Extech Compact AC/DC Clamp Meter

Extech Compact AC/DC Clamp Meter


The Extech Compact AC/DC Clamp Meter features smart auto sense that enables the meter to recognize the input and automatically switch to the correct mode of operation.


  • Built-In Non-Contact Voltage Detector
  • Inrush Current Measurement
  • 6000 Count Backlit LCD Display
Your Price
Drop ships from manufacturer

Shipping Information
Return Policy
Why Buy From Fondriest?


Choice of AC Current or AC/DC Current model with 0.8" (22mm) jaw size and high accuracy. Smart Auto Sense feature enables the MA145 to recognize the input (within a given function) and automatically switch to the correct mode of operation (i.e. AC to DC Current measurement). Built-in Non-Contact Voltage (NCV) Detector allows for quick detection of live voltage.



  • AC/DC Current and Zero function for accurate DC measurements
  • True RMS for accurate readings of noisy, distorted or non-sinusoidal waveforms
  • Compact 0.8" (22mm) jaw size accommodates conductors up to 300MCM and allows measurements in tight locations
  • Unique Smart Auto Sense feature
  • Low Pass Filter (LPF) for accurate measurement of variable frequency drive signals
  • Smart Data Hold: Audiovisual alert when a new reading exceeds 50 digits of a held reading
  • Low battery indicator and Auto Power Off feature
  • CAT III-600V safety rating
Notable Specifications:
  • AC Current (max resolution): 60A, 300A (0.01A)
  • DC Current (max resolution): 60A, 300A (0.01A)
  • Basic accuracy: AC: ±1.5%, DC: ±1.5%
  • Non-Contact Voltage (NCV): 80 to 600V
  • Dimensions: 5.8x2.4x1.2" (147x60x31mm)
What's Included:

(1) Meter

(1) Carrying Case

(2) LR44 Batteries

Image Part # Product Description Price Stock Order
Extech Compact AC/DC Clamp Meter MA145 Compact AC/DC Clamp Meter
Drop ships from manufacturer

In The News

US Steel Dumping Chromium: Citizens Fighting for Lake Michigan, and Drinkable Water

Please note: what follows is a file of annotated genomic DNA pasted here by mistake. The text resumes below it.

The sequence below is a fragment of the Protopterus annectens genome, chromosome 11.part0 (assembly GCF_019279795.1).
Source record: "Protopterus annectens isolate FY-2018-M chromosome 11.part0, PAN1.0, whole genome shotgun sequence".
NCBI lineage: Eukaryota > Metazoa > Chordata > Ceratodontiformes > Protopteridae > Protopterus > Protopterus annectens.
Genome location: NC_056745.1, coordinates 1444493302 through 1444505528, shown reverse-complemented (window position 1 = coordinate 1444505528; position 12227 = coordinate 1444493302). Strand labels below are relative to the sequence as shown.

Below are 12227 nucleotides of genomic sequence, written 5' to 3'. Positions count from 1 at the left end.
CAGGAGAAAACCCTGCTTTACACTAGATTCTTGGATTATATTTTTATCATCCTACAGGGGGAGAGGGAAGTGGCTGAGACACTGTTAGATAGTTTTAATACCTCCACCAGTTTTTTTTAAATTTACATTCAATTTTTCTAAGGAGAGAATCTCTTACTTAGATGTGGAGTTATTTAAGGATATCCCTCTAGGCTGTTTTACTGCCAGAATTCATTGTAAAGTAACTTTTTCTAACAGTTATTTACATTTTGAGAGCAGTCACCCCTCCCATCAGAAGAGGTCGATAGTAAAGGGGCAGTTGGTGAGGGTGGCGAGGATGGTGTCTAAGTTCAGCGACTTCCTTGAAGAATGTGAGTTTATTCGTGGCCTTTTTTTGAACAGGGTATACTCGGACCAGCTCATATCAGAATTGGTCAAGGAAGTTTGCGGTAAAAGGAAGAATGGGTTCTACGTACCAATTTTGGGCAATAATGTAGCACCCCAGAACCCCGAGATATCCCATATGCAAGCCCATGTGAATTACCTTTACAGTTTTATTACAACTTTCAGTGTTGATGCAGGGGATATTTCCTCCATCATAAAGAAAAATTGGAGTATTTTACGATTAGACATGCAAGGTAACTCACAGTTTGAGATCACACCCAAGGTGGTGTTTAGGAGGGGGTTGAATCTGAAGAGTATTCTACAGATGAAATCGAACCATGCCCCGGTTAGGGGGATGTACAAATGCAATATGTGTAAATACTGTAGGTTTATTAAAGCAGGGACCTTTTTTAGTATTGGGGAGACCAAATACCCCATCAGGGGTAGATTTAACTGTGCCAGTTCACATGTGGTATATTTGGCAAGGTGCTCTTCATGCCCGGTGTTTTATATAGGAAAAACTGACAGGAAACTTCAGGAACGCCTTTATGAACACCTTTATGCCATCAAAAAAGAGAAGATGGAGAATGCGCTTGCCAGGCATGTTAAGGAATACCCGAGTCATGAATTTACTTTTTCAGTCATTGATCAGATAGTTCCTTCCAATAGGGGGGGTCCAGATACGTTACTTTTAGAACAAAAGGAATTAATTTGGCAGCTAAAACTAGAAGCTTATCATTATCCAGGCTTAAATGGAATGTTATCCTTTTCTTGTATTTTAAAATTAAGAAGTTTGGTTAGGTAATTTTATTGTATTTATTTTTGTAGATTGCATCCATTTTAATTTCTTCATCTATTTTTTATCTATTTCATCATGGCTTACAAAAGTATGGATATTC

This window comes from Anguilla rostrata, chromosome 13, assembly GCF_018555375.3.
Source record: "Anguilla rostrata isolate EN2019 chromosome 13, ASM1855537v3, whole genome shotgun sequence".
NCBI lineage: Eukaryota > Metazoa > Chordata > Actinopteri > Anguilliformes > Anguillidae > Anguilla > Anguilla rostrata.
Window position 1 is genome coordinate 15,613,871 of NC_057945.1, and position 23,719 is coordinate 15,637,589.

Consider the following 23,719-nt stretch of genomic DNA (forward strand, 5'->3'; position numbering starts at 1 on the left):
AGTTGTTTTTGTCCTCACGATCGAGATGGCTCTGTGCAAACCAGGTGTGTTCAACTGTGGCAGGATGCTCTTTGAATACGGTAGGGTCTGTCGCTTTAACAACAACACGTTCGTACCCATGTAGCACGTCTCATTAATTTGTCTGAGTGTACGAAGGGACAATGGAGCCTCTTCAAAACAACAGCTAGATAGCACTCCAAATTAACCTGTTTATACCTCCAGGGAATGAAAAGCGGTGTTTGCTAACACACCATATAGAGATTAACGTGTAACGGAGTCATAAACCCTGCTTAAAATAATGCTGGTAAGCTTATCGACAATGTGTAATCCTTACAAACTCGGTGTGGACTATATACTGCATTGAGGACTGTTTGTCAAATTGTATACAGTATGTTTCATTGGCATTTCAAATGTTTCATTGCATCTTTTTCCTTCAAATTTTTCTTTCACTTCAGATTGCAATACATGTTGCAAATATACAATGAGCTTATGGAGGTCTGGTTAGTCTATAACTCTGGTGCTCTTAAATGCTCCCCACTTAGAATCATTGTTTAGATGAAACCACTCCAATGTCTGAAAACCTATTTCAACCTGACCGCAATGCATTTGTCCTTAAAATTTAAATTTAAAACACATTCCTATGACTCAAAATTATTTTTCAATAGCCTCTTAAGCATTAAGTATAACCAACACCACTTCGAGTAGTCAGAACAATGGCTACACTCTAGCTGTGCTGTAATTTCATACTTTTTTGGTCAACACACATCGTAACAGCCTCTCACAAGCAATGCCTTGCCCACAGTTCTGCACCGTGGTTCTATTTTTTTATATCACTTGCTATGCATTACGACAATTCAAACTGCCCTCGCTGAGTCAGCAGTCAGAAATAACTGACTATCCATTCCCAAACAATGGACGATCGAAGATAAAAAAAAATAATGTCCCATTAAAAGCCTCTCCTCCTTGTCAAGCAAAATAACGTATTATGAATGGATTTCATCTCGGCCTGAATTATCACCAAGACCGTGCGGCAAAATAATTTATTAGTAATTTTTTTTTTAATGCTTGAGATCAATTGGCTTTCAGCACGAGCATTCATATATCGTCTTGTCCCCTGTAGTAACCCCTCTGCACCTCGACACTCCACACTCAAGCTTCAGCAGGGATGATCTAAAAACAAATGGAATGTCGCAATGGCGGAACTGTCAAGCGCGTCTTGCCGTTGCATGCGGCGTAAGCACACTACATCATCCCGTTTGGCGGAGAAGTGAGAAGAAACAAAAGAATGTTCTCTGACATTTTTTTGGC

If you remember the movie “Erin Brockovich,†you are already familiar with hexavalent chromium, a toxic substance that was contaminating the drinking water of people in California in the movie ( and in real life ). Although on the silver screen there was a very satisfying Hollywood resolution to the problem, there has not yet been such a happy ending in real life. The dumping of the hexavalent chromium by PG&E that the film documented took place in the 1950s and 1960s, although the company didn't tell anyone about the problem until the late 1980s. Based on current litigation around the Illinois and Indiana shores of Lake Michigan, startlingly little has changed.

Read More

Monitoring the Mississippi: Wild Celery, Redhorse and More

The Upper Mississippi stretches from headwaters at Lake Itasca, Minnesota, all the way to Cairo, Illinois, about 1,250 miles. It includes picturesque wilderness areas complete with waterfalls, limestone bluffs and expansive valleys. It has attracted many campers, hikers, fishing enthusiasts and people seeking to launch their favorite boats or canoes. It has also been a haven for environmental researchers. Since 2016, Jeff Houser is the Science Director for the Long Term Resource Monitoring element (LTRM) of the Upper Mississippi River Restoration Program (UMRR).  Previously, he led the LTRM water quality component from 2003 until 2016.

Read More

BOB and MARI Will Monitor Water Chemistry in the San Francisco Bay

Scientists have had nagging questions about how ocean acidification might be affecting the waters of the San Francisco Bay. But if you can't trust BOB and MARI with your research questions, who can you trust? That's BOB, the Bay Ocean Buoy and MARI, BOB's companion mooring for Marine Acidification Research Inquiry, of course. BOB and MARI are a bright yellow, five-foot tall buoy and its companion mooring, respectively. They are anchored near the Estuary and Ocean Science (EOS) Center of San Francisco State University (SFSU). SFSU researchers are collaborating with scientists from the University of California, Davis and other funders and partner organizations on the first long-term project to monitor carbon dioxide and ocean acidity in the San Francisco Bay.

Read More